Visiting Taiwan was on my travel bucket list for a long time before I finally took the leap and booked tickets last Spring. I had a long list of things to experience — tasting xiao long bao soup dumplings, looking at the view from the top of Taipei 101, stepping inside the nearly 300-year-old Longshan Temple. I could go on all day!
Taiwan is a tourist’s paradise.
However, I must admit that the attraction I was most excited about was Houtong Cat Village. It’s exactly what it sounds like — a village full of cats! The location itself is a former mining town nestled in the mountainous Ruifang region an hour north of Taipei.
Houtong was the largest coal producer in Taiwan until its decline in the 1990s. Sadly, as the work dried up, the 6,000 residents started to move away in search of opportunities in larger cities. After a few years, only a few hundred people remained.
On the other hand, the population of stray cats flourished. In 2008, volunteers were making efforts to help care for the many cats. By posting photos online, they inadvertently created a cat lover’s tourist attraction.
Today, visitors come from all over to play with the cats of Houtong. The area is very scenic, attracting many photographers. Locals have taken advantage of this and opened up kitty-themed souvenir shops and cafes.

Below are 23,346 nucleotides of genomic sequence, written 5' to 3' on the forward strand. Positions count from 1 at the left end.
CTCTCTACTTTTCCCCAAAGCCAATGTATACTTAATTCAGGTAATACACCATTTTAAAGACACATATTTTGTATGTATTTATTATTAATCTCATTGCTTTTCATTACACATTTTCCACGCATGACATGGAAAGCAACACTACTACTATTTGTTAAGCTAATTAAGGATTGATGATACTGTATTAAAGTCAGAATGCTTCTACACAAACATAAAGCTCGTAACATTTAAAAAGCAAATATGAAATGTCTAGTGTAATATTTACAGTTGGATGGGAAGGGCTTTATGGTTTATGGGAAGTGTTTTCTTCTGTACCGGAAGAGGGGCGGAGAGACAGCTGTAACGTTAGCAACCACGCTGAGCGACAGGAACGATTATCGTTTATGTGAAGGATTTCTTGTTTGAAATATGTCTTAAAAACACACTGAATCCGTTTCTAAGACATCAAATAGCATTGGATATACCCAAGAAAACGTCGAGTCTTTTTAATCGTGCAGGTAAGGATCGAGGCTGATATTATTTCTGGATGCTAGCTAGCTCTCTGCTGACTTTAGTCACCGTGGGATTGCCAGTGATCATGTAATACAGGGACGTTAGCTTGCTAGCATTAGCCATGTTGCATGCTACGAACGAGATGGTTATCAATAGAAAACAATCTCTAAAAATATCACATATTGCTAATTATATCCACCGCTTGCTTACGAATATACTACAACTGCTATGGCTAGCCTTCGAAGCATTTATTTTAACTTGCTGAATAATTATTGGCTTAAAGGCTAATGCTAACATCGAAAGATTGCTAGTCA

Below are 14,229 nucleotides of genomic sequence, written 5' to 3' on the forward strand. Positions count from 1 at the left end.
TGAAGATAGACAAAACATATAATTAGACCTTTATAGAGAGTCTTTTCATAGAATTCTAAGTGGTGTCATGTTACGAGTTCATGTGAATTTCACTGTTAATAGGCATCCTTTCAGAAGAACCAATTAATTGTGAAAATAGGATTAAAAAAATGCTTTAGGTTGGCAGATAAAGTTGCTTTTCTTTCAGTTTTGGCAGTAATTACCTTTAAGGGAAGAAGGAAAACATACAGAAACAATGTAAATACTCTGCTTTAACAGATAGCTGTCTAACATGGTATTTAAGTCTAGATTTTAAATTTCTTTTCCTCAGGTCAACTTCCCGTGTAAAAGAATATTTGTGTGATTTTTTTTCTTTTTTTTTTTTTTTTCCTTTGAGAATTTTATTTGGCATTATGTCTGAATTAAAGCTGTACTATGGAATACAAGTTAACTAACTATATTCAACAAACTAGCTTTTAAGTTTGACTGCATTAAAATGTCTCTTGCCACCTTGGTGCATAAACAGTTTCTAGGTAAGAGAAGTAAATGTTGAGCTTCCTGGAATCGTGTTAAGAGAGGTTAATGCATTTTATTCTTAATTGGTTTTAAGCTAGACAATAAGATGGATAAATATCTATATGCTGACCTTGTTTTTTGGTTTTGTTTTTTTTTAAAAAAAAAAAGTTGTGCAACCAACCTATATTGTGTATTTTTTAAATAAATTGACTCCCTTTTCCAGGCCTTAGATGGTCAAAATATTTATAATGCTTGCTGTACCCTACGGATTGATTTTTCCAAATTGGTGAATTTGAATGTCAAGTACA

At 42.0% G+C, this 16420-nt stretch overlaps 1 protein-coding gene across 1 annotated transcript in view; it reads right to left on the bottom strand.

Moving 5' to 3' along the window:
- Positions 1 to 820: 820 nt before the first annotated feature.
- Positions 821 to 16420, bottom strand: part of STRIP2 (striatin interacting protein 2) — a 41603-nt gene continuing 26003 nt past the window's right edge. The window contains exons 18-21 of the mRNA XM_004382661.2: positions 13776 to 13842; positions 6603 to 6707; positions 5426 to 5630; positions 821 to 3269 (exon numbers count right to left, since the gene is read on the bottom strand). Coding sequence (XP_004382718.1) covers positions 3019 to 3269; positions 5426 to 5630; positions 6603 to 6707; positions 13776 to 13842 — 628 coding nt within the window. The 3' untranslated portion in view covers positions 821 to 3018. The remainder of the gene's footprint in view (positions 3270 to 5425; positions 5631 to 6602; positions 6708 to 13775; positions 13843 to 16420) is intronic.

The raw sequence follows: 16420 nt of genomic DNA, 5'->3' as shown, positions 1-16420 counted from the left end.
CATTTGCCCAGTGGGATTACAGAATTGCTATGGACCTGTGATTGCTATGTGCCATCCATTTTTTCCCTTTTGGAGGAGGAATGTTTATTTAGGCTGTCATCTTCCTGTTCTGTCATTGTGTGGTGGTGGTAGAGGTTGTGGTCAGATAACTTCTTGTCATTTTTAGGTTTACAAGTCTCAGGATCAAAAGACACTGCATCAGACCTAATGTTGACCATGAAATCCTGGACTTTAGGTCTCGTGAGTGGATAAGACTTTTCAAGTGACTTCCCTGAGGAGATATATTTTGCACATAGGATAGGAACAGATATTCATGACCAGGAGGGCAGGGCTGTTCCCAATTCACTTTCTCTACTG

What to Do in Houtong
During my trip, I enjoyed a cat-shaped pineapple cake. This buttery pastry is one of the most famous treats in Taiwan. I’ve got to say, the feline version was definitely more Instagram-worthy!
We stayed for several hours. Honestly, my husband had to drag me away as we had planned to see some other places that day. The cats are extremely friendly; you don’t need to bring any treats or catnip to lure them. One even jumped onto my lap when I crouched down to pet her. With that in mind, don’t wear your best clothes here as you’ll end up with kitty paw prints all over your legs. Yes, this happened to me — I wore white jeans!
As an art-lover, I also appreciated the cat sculptures and murals throughout the town. Their style is cute and colorful, an interesting contrast to the run-down mining buildings in the distance.
I was concerned about the welfare of these cats before my visit, but the good news is that local volunteer groups provide veterinary care where possible, which includes providing vaccines, spaying, neutering and microchipping the cats.
In person, the cats look clean and healthy. Not only are there plenty of natural nooks for them to seek shelter, but the locals have provided indoor and outdoor cat houses, bowls of water and food. The area near the car park featured a wall of kitty “shelves” so the curious creatures can get a good look at everyone who arrives!
Why MyCatLikes Houtong Cat Village
Overall, I highly recommend a visit to Houtong Cat Village for anyone who’s an animal lover. We went on a weekday, and it was relatively quiet. It’s easily accessible by train from Taipei; however, we took a car. You can find exact instructions on how to get there on this page.
Have you been lucky enough to go to the Houtong Cat Village in Taiwan?